10. MarkA

    MarkA God Bless America! DBSTalk Gold Club

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    I've almost never seen dropped frames. Of course the ATI All-In-Wonder Radeon's have hardware assisted (iDCT and motion compensation) MPEG encode/decode.
     
  11. gcutler

    gcutler Hall Of Fame

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    Cool, The inability to control Dish or D* makes it somewhat limited in value. Looking at the cards out there, the seem to be setup for non-cable box cable signal.

    The CPU 70% utilization also is an issue (not suprising). Pretty much anyone who uses their PC for a PVR needs to buy another PC. I have a P3/1GHz sitting doing nothing (hoping to sell it for a few hundred) But If I get bored I may just buy one of the dedicated PVR boards and see how well the SW works (even look at the Linux ones.) Maybe even sell it to a friend as a PVR instead as a PC :D

    Looks like Hauppage have the nicest offering
    http://www.hauppauge.com/html/products.htm#pvr

    It also looks like their most expensive 350 Model is the only one that has Video Out back to the TV as part of the package. But even at $150-$250 it makes it only the domain of the Cable viewer (or do it yourselfer/tinkerer at heart) without a cable box as D* with a DirectTiVo or E* with a 50x is still more cost effective IMHO
     
  12. MarkA

    MarkA God Bless America! DBSTalk Gold Club

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    I didn't buy the card to use it as a PVR, but sometimes I find myself wanting to record the local news or something and watch it later, and it works great. And of course you can do all the live TV pause stuff that's on a real PVR. Or you can run true live TV (not hard drive buffered and PVRable) and drop your CPU utilization down to 5% - which is how I'm USUALLY using the TV functions on the card while I surf the Internet.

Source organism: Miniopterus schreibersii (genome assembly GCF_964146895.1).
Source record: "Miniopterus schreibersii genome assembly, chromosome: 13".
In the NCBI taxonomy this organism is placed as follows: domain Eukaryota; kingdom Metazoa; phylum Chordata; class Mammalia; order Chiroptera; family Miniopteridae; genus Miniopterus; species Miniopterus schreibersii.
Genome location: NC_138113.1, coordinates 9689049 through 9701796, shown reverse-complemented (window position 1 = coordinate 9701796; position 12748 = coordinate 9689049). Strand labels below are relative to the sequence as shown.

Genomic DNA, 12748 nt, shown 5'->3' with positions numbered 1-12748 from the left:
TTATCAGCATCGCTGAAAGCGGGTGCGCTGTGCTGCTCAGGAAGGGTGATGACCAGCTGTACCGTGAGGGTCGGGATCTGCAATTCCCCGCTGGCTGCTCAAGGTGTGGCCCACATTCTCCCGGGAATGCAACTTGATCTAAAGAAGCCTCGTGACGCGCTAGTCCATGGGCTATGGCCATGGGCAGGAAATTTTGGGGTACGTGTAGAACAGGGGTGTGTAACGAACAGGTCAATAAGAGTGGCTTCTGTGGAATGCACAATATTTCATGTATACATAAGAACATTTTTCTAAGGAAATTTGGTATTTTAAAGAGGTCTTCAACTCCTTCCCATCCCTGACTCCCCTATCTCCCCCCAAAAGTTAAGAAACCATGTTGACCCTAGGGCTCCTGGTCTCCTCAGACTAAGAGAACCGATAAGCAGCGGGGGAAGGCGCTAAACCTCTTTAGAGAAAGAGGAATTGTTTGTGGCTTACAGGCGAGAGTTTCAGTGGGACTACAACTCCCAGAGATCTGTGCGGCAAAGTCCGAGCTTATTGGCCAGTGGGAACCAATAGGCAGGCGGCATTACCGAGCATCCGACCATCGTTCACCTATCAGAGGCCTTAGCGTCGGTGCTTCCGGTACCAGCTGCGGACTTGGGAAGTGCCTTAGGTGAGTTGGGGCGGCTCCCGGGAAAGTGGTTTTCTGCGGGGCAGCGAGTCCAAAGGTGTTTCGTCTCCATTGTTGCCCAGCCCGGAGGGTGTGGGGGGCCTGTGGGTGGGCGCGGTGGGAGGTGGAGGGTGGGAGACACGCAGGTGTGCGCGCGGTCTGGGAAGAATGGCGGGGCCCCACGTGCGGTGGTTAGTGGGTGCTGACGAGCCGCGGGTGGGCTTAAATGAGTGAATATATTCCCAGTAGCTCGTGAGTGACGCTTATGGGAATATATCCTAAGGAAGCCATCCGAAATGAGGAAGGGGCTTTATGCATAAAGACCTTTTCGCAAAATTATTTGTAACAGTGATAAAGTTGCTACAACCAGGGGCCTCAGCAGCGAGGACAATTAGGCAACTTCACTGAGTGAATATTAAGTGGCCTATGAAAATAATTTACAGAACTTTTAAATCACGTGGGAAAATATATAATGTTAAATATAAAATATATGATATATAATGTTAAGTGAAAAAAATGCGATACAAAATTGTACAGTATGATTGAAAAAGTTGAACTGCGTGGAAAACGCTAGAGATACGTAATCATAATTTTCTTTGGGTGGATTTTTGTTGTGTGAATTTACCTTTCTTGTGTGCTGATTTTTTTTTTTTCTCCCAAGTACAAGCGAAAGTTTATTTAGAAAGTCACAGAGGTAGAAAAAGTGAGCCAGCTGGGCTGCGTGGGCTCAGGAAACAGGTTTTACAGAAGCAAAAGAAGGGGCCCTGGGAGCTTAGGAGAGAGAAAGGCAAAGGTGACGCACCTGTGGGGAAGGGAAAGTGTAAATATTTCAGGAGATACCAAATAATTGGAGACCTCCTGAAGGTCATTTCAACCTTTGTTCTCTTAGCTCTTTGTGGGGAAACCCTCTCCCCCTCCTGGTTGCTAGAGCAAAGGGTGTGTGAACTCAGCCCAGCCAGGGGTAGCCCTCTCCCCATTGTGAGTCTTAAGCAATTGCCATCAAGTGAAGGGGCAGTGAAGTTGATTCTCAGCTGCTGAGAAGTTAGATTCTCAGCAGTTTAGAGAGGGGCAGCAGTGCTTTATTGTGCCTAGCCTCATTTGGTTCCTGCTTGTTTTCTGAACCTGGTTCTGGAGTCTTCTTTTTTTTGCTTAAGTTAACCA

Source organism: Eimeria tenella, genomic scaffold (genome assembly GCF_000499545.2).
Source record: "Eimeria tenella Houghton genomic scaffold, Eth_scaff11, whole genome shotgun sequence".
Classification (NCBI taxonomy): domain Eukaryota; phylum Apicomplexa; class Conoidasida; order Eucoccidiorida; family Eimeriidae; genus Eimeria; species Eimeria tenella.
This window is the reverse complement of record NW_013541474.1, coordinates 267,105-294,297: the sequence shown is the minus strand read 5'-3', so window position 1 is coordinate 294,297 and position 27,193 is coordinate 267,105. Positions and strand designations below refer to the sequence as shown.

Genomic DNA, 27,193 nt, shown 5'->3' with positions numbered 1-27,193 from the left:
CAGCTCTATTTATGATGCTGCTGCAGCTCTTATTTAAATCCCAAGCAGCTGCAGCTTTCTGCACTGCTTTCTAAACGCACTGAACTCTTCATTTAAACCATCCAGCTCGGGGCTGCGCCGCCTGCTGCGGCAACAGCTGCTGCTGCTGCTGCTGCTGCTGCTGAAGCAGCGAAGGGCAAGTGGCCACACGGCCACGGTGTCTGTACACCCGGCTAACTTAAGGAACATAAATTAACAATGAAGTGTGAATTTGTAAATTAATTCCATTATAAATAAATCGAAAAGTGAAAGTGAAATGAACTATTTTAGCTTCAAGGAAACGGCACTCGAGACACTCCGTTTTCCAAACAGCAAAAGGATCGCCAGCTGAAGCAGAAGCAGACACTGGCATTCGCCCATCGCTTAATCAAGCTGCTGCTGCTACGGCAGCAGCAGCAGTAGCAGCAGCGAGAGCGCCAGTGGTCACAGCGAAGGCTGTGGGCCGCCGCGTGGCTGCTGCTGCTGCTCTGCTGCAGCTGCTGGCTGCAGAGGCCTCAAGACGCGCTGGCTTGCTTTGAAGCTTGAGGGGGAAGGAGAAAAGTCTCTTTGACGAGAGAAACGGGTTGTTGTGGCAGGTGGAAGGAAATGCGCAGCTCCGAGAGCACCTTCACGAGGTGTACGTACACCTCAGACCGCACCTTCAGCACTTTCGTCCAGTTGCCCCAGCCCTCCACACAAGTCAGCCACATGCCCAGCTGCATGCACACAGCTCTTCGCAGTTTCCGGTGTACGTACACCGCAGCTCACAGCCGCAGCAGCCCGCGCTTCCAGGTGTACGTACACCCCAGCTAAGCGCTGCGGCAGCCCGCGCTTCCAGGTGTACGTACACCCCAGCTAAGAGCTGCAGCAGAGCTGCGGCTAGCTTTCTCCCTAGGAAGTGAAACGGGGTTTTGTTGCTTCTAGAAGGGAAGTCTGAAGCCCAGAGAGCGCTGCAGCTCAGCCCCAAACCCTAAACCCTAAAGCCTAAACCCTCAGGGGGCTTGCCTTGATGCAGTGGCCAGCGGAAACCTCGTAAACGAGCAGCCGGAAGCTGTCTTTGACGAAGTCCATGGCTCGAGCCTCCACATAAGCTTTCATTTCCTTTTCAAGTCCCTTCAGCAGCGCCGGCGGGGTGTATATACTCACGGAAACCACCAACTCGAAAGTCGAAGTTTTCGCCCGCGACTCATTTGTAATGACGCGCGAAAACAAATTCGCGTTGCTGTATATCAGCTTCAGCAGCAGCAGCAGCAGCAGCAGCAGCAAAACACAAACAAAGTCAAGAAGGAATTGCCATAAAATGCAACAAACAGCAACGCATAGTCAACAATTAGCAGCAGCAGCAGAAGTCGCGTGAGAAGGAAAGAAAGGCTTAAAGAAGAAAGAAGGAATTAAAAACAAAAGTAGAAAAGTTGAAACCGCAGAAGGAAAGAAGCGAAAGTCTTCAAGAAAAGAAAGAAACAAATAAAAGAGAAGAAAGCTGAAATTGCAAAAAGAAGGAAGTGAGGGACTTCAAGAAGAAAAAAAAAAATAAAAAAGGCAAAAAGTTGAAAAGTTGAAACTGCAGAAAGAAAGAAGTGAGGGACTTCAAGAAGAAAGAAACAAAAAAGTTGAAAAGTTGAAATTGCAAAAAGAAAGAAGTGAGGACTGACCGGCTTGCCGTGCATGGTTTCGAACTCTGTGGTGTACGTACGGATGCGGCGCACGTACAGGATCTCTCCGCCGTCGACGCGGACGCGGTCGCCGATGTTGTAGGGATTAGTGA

13. Jacob S

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    Do the pvr products availabe on the pc have the record by show name feature in which the dish pvr's do not have?
     
  14. gcutler

    gcutler Hall Of Fame

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    JocobS, That would depend on the SW and if the guide is defined by to tell the difference between a repeat or a re-airing of the same show? Just from reading the literature of the vendors. They seem to be similar to Dish PVRs where they record based on times. It looks like the cheaper cards don't even give you a guide (other that what is transmitted by the cable company) and like a VCR you program when to record.
     
  15. MarkA

    MarkA God Bless America! DBSTalk Gold Club

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    I've honestly never used the ATI guide (I'm in an area served by repeaters, and the guide lists the channels on the wrong numbers, and it doesn't have a lot of the channels. It's terrible for off-air's. Gemstar says legal issues prevent them from fixing it?!?!?!?! And they say to download the cable guide and delete everything I DON'T get on the antenna, and reassign the channel numbers... Sure, one problem - the cable guide is half a megabyte a week! Though now that I have broadband I'll probably install the software and try it out. Half a meg's not nearly as bad as it was...
     
  16. James_F

    James_F Damn you woman! DBSTalk Gold Club